History Salamanca

Salamanca was populated by Celtiberian tribes in IV century B.C. Later, its strategic situation made it object of conquest by Hannibal and Carthaginians. Soon later it was Romanized and annexed to Lusitanian province, a time of great development because it was an important communication nod in the Silver Way, a road who crosses north-south the peninsular west. Greek historians referred to it as Helmantike, and later Salamantica but it wasn't until the XIIIth century that it became known as Salamanca. Its Christianization took place before year 600 AD by the Visigoths, and the Moors conquered the city one hundred and twenty years later. King Alfonso VI reconquered those lands definitively and in 1096 he ordered their colonization to his son-in-law, count Raymond of Burgundy. The repopulation of the territory took place by Castilian, Portuguese, Galician, Jewish, French and Mozarabic settlers.

An important date in Salamanca History was 1218, when King Alfonso IX founded the General Study, precursor of the University of Salamanca. Its development grew a large extent to the favors of Fernando Santo and Alfonso X "The Wise", who gives the name of university to the former General Study. In 1254 Pope Alexander IV called the University of Salamanca "one of the four leading lights of the world" (along with the universities of Oxford, Paris and Bologna). The visit of Christopher Columbus to Salamanca and his protection by Dominican priests, of the San Esteban convent, give him endorsements in the presence of Queen Isabel, which in the end produced the Discovery of America. Those years at the end of XVth century became the times of the catholic theology of the Counterreform, represented by the Trento Council against Protestants.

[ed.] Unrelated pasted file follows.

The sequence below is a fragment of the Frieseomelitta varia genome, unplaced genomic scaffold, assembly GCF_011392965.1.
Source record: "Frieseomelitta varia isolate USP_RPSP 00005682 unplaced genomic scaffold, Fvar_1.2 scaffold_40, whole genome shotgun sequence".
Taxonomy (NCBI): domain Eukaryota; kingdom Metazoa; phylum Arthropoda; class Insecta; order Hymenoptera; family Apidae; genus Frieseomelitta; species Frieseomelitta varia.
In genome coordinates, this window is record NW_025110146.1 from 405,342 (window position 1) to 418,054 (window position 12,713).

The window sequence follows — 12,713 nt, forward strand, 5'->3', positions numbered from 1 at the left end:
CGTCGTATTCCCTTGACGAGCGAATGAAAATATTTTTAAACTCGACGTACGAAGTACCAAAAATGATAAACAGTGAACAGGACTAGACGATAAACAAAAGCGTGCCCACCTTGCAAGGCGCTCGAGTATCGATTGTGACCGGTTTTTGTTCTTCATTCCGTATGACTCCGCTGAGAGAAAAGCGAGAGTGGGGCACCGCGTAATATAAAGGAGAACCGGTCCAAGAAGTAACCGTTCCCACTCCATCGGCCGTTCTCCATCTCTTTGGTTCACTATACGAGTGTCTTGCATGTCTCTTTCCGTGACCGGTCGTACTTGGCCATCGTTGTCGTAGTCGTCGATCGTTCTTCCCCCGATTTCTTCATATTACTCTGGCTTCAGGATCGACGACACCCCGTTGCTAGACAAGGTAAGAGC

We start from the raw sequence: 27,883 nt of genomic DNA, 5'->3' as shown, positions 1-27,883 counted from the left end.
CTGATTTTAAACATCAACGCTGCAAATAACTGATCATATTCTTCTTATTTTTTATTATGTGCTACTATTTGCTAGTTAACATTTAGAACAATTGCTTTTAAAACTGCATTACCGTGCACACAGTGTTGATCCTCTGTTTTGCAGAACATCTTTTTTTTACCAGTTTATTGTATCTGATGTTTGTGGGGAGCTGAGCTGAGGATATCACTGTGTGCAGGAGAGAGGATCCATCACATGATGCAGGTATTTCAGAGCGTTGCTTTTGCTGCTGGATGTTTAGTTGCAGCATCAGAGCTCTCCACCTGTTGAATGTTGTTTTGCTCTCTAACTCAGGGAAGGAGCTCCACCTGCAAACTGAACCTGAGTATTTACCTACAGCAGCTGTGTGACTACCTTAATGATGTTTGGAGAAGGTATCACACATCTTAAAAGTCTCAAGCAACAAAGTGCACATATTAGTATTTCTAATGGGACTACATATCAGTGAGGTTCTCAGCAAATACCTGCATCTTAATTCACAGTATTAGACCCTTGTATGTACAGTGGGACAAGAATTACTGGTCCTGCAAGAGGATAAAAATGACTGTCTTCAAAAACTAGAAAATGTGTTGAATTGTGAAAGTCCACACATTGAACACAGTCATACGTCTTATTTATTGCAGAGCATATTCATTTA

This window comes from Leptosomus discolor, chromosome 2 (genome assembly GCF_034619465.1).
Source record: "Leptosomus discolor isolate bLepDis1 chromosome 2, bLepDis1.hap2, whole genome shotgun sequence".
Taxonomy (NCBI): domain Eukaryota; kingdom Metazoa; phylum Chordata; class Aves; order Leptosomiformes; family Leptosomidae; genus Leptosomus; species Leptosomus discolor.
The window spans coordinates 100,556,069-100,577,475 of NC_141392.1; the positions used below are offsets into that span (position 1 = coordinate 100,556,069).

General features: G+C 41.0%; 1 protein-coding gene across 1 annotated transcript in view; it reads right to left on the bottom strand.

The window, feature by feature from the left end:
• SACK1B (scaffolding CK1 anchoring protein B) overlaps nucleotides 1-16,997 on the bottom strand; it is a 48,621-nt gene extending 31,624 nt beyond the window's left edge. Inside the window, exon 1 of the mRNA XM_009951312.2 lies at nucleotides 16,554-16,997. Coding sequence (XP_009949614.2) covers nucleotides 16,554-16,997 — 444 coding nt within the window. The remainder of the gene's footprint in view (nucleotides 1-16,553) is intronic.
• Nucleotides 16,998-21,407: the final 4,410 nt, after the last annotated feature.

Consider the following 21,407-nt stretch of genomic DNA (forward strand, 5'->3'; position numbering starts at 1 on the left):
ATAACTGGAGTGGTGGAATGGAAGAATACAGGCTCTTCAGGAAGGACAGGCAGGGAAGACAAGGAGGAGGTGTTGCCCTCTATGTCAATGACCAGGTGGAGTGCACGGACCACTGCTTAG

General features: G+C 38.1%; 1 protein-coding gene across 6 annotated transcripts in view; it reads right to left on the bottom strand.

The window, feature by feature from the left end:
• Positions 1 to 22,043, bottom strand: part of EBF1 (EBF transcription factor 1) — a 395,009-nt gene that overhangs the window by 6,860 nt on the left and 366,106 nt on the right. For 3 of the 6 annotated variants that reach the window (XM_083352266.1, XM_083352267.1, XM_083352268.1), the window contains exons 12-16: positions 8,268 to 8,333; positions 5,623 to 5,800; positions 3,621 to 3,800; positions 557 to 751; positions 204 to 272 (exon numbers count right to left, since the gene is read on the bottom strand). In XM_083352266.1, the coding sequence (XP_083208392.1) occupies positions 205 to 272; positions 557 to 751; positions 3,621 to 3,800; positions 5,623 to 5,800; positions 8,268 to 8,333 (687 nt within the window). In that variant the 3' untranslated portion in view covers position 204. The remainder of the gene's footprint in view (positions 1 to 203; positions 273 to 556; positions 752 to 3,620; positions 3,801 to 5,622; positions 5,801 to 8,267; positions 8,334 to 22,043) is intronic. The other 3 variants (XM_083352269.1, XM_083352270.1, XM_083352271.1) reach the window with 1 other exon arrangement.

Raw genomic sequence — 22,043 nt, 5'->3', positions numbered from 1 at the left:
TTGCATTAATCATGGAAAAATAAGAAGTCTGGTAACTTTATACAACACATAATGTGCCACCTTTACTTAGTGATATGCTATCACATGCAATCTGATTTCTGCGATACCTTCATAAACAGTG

The University of Salamanca has spawned numerous famous personalities including Fray Luis de Leon, a forward-thinking Renaissance scholar of the late XVIth century. His ideas prompted his fellow professors to turn him over to the Inquisition and he was imprisoned for several years. He returned to the same classroom the same day he was released from prison and resumed his lecture with these famous words: "As we were saying yesterday”. Emperor Felipe II married with his first wife, Maria of Portugal, in Salamanca in 1543. Later Salamanca took part in the Succession War in favor of Felipe V, who later decided to build the Plaza Mayor in 1710 in gratification. The time of greater suffering for Salamanca was XIXth century, during the Peninsular War. From 1808 to 1811, Salamanca was a terrible battleground between armies that disputed the hegemony of Europe. Finally, in 1811, in the battle of Arapiles, near the city, Wellington defeated the Napoleonic army in a decisive fight. But the consequences were irreversible, as numerous art works were plundered and destructed. Salamanca presence in XXth century is mainly centered in the cultural and literary life around the University of Salamanca. The presence there of important men as Miguel de Unamuno or Gonzalo Torrente Ballester contributed to the prestige of this institution, and the city of Salamanca itself. In the dawn of XXIst century, the town was named European Capital of the Culture, which provided in 2002 a new impulse to this dynamic and cosmopolitan city.

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